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Friday
Oct122012

Lifelong Learning Lecture: Ideology as the Factor in American Politics

A Lifelong Learning Lecture by John M. Miller
Hilton Head Island, SC – October 12, 2012

 

The United States of America is a nation that was born in ideological struggles.  Political ideology has shaped the life of our nation from its earliest years, well before the American Revolution.  Religious ideology is what impelled many of the colonists to leave England and settle in various parts of the American Colonies where “their kind of people” would choose to live.  Economic ideology further divided the colonies, and, after the Revolution, the nation.  There was a strong ideological affirmation of slavery in the South, and an ideological aversion to the “peculiar institution” in the North.  Cities were ideologically devoted to manufacturing, while rural areas and especially the frontier were committed to agriculture as the primary factor in the American economy.  Ideology is as American as apple pie. 

 

The word “ideology” came into linguistic vogue not long after the American Revolution.  It derives from two Greek roots, meaning “idea” and “the study of.”  The dictionary states that its preferred pronunciation is “eye-dee-ol-ogy,” but it may also be pronounced “id-ee-ol-ogy.”  I prefer to pronounce it the second way, and here is why: Ideology has long since ceased to be the study of ideas.  Now it means a very limited collection of ideas which alone may acceptably be studied.  Ideology has ceased to be a way of thinking about political or economic or religious concepts; now it is claimed to be the way to perceive concepts, the only way, the single suitable method for understanding central concepts.

 

American Sphinx is Joseph Ellis’s biography of Thomas Jefferson.  In it he refers to some correspondence about ideology between Jefferson and John Adams.  As you know, the two men were close friends and associates when the Declaration of Independence was being written.  They became bitter rivals when Adams was President, and later when Jefferson defeated Adams for the Presidency in 1800.  Later they became friends again in old age, although mainly at a long distance (Monticello to Massachusetts).  It is one of the happiest of happenstances of world history that these two revolutionary geniuses and cantankerous codgers both had the historic presence of mind to die precisely on the 50th anniversary of the signing of the Declaration, July 4, 1826, just a few hours apart, although neither knew at the time that the other had quietly and unceremoniously shuffled off this mortal coil.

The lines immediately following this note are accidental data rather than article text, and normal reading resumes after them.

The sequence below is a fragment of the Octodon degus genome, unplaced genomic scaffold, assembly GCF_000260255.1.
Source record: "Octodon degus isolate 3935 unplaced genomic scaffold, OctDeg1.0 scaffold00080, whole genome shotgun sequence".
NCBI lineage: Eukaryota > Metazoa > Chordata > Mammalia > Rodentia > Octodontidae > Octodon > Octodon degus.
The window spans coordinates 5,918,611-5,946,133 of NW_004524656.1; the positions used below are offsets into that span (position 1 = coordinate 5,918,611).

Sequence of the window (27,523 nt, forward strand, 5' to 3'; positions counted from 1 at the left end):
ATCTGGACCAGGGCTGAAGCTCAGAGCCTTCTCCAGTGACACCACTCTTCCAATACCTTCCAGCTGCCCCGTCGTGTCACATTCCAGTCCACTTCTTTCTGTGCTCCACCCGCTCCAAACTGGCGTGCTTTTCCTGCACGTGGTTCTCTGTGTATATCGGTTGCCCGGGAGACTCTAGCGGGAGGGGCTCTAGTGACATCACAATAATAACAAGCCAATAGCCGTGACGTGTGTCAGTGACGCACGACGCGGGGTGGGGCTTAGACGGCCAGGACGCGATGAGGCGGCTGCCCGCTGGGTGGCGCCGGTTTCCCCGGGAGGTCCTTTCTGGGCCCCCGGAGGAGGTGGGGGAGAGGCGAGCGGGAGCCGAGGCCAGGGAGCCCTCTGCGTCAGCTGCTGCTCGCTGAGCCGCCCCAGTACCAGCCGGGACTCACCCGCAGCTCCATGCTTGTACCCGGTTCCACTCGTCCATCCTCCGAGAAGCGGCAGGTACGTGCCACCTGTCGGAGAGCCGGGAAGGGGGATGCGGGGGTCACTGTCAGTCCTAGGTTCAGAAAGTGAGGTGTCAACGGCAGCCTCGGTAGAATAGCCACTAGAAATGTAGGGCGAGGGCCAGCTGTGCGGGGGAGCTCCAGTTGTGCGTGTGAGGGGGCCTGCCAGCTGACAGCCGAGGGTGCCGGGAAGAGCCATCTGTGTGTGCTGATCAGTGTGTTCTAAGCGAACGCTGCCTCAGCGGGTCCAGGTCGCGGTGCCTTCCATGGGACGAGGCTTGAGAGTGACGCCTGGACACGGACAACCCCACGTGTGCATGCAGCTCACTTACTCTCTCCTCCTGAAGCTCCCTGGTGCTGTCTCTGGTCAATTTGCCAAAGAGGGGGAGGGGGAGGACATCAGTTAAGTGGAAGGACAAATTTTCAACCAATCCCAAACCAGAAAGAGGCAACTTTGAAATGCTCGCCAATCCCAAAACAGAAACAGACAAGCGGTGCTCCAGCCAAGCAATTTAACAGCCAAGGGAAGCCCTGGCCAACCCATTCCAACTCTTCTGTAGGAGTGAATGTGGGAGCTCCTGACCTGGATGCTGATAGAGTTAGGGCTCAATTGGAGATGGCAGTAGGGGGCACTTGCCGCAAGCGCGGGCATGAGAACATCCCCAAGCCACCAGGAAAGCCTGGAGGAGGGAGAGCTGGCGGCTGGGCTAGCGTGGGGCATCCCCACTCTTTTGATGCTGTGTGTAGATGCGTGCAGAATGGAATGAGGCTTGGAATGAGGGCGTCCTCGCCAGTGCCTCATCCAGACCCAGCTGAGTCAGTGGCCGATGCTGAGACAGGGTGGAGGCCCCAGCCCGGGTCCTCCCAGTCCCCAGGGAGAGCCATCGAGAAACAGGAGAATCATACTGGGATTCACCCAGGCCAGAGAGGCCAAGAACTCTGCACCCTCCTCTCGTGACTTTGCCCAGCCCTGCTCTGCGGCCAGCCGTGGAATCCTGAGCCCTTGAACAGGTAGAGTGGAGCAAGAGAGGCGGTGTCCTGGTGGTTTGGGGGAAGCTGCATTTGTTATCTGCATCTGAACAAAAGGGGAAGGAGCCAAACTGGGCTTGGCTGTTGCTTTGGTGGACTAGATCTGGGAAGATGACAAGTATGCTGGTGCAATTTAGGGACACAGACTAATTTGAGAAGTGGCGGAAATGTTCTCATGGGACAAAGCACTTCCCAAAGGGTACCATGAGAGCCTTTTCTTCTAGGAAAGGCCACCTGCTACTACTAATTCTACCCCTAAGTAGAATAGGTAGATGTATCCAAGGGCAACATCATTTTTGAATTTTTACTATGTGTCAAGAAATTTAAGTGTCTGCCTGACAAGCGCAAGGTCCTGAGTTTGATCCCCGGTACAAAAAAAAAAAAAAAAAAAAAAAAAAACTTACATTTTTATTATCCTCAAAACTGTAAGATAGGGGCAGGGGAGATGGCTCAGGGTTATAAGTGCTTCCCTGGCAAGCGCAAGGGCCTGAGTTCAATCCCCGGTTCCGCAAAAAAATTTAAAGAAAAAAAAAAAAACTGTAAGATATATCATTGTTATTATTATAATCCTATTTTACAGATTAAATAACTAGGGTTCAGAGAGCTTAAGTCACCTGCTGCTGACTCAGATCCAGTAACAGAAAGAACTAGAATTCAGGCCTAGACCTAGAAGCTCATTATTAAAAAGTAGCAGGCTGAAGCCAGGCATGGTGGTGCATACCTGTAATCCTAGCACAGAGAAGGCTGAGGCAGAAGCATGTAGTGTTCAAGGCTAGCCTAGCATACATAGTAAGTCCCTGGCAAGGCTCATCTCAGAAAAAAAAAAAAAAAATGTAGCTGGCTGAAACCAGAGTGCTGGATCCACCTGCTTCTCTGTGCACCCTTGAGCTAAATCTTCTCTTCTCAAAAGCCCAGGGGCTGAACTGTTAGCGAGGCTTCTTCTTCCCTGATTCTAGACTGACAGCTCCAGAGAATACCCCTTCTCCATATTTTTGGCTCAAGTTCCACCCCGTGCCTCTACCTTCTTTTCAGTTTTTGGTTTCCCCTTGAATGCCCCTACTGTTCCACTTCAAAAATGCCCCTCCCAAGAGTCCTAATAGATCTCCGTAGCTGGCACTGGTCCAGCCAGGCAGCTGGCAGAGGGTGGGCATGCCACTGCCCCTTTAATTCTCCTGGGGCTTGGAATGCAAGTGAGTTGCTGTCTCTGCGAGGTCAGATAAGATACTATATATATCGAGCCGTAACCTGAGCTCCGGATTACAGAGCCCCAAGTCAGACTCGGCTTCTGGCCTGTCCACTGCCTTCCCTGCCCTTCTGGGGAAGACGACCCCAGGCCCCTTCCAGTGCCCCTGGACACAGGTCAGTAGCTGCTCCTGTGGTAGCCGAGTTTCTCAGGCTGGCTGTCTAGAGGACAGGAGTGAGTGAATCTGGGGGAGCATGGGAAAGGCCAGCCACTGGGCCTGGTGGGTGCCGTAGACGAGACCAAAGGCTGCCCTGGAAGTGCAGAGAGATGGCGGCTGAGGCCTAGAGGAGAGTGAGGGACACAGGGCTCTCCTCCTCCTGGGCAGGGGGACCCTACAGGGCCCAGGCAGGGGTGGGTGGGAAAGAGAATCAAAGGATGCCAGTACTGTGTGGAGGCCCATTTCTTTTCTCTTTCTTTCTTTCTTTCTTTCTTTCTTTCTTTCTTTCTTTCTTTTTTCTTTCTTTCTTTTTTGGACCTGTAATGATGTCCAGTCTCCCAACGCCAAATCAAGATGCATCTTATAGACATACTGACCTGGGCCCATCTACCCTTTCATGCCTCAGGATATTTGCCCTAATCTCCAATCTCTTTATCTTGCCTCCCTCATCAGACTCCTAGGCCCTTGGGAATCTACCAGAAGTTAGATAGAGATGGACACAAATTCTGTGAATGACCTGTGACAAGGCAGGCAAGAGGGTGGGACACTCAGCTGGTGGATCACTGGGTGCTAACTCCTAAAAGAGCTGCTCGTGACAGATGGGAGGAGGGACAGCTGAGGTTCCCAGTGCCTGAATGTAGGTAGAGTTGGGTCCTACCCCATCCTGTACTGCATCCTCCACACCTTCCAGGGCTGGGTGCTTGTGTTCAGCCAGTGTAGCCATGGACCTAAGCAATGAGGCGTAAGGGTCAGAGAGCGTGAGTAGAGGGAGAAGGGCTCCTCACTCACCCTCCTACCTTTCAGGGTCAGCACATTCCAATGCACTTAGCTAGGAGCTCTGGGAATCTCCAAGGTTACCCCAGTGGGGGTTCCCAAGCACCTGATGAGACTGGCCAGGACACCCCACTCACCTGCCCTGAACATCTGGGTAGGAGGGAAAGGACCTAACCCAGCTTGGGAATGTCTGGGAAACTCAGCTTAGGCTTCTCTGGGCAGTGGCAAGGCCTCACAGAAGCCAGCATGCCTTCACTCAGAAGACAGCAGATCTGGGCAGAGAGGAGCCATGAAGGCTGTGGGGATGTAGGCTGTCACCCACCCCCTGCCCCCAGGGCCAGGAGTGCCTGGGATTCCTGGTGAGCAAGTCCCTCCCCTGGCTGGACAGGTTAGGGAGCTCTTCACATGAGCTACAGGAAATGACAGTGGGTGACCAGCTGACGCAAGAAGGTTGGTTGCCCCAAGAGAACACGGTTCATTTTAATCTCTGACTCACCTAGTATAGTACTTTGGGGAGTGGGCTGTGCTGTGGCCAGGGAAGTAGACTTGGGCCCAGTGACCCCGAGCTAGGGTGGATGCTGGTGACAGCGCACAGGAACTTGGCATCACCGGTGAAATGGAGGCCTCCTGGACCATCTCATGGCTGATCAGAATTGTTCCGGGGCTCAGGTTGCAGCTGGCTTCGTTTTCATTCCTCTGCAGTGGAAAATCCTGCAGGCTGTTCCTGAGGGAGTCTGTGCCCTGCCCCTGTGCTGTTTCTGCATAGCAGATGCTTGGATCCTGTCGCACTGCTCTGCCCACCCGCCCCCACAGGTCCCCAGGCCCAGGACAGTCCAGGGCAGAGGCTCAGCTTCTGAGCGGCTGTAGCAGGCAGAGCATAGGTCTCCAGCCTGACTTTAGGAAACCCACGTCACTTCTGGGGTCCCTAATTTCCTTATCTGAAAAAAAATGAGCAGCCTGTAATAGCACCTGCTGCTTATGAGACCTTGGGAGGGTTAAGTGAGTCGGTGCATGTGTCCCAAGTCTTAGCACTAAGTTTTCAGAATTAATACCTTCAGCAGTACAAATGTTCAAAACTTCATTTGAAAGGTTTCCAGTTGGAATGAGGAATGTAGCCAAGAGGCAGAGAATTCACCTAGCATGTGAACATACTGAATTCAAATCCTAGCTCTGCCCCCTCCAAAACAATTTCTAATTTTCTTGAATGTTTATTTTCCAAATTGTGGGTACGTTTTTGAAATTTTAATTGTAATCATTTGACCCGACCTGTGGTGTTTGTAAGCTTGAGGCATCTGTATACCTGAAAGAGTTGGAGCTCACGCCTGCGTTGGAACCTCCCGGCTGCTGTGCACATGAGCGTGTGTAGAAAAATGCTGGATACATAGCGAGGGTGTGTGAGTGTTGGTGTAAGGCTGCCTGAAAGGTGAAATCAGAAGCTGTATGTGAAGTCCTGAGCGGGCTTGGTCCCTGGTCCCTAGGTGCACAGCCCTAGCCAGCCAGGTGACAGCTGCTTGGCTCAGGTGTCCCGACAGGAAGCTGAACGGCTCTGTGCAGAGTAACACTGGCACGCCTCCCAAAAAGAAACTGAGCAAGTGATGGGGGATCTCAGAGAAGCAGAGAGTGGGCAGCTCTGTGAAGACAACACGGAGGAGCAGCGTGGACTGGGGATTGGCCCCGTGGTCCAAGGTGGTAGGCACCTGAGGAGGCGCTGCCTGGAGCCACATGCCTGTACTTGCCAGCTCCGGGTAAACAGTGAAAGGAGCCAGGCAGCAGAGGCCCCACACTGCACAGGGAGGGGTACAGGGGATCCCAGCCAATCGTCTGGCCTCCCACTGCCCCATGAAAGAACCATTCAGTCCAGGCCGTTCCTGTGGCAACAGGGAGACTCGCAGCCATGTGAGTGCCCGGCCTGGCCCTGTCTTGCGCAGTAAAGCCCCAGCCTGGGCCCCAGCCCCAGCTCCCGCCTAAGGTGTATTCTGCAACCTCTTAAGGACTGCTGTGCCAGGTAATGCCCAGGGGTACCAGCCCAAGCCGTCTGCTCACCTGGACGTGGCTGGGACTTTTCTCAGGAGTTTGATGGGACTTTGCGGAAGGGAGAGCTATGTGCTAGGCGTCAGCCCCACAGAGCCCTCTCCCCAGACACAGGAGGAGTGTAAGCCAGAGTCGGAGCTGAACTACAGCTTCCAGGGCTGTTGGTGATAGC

Jefferson first used the word ideology in 1816 when writing to Adams about a French philosopher.  Adams humorously wrote back, “What does it mean?” he asked.  “I was delighted with it, upon the Common Principle of delight in every Thing We cannot understand.  Does it mean Idiotism?  The Science of Non compos Menticism?  The Science of Lunacy?”

 

Adams intended only to make jokes about ideology, however, but he also insisted that Jefferson’s political thinking was “much indebted to the invention of the word IDEOLOGY” (American Sphinx, p. 246).  John Adams thought Thomas Jefferson was far too devoted to ideas and ideals, and far too little committed to practicalities.  Their differences on this matter were the differences of an idealist and a realist.  Much political discourse over the centuries has been a debate about these two opposing concepts.

 

In this brief glimpse into the minds of two of America’s greatest political giants we see how ideology can and does divide people of presumably good will.  For ideologues, principle is everything, and practicality be damned.  For pragmatists, doing the right thing is what matters, rather than the ideals by which these things are done.  It is, as Yeats said in his poem, that “the center cannot hold.”  The people committed to their ideas cluster at the edges of the political spectrum, and few are willing to compromise with the others in the middle, where pragmatically things get done.  This philosophical debate largely explains why the United States Congress has fallen into such widespread division.  Neither side will budge an inch on its ideology, and so very little happens.  The current Congress is one of the most noteworthy for getting nothing done; no Congress in our lifetime can come close to their record for political ineptitude.

 

What are some examples of political ideology?  Nearly ten times the Republican-controlled House of Representatives has voted bills to rescind the Affordable Health Care Act, otherwise labeled Obamacare, and every time the Democratic-controlled Senate has refused to pass these bills.  No annual US budget has been adopted for the past three years, because neither house of Congress is willing to work with the other to do what political reality clearly demands.  That is ideology hard at work in the halls of Congress, and on both sides of the aisle. 

 

In a recent Gallup poll, citizens were asked to state how their political views have changed in recent years.  Among conservatives, 58% said they have become more conservative, 36% said they are unchanged, and 5% said they have become more liberal.  Among moderates, 33% have become more conservative, 48% have not changed, and 18% have become more liberal.  Among liberals, 14% are more conservative, 43% are unchanged, and 42% are more liberal.  What this suggests is that there is a definite ideological shift toward conservatism in the country, which should be evident to everyone who is remotely alive and is even remotely aware of what is going on in our country.  But what is striking about these statistics is that conservatives are becoming more ideologically conservative, liberals are becoming more ideologically liberal, although only slightly, and moderates are also becoming more conservative.  In all of that, Mr. Gallup sounds accurate.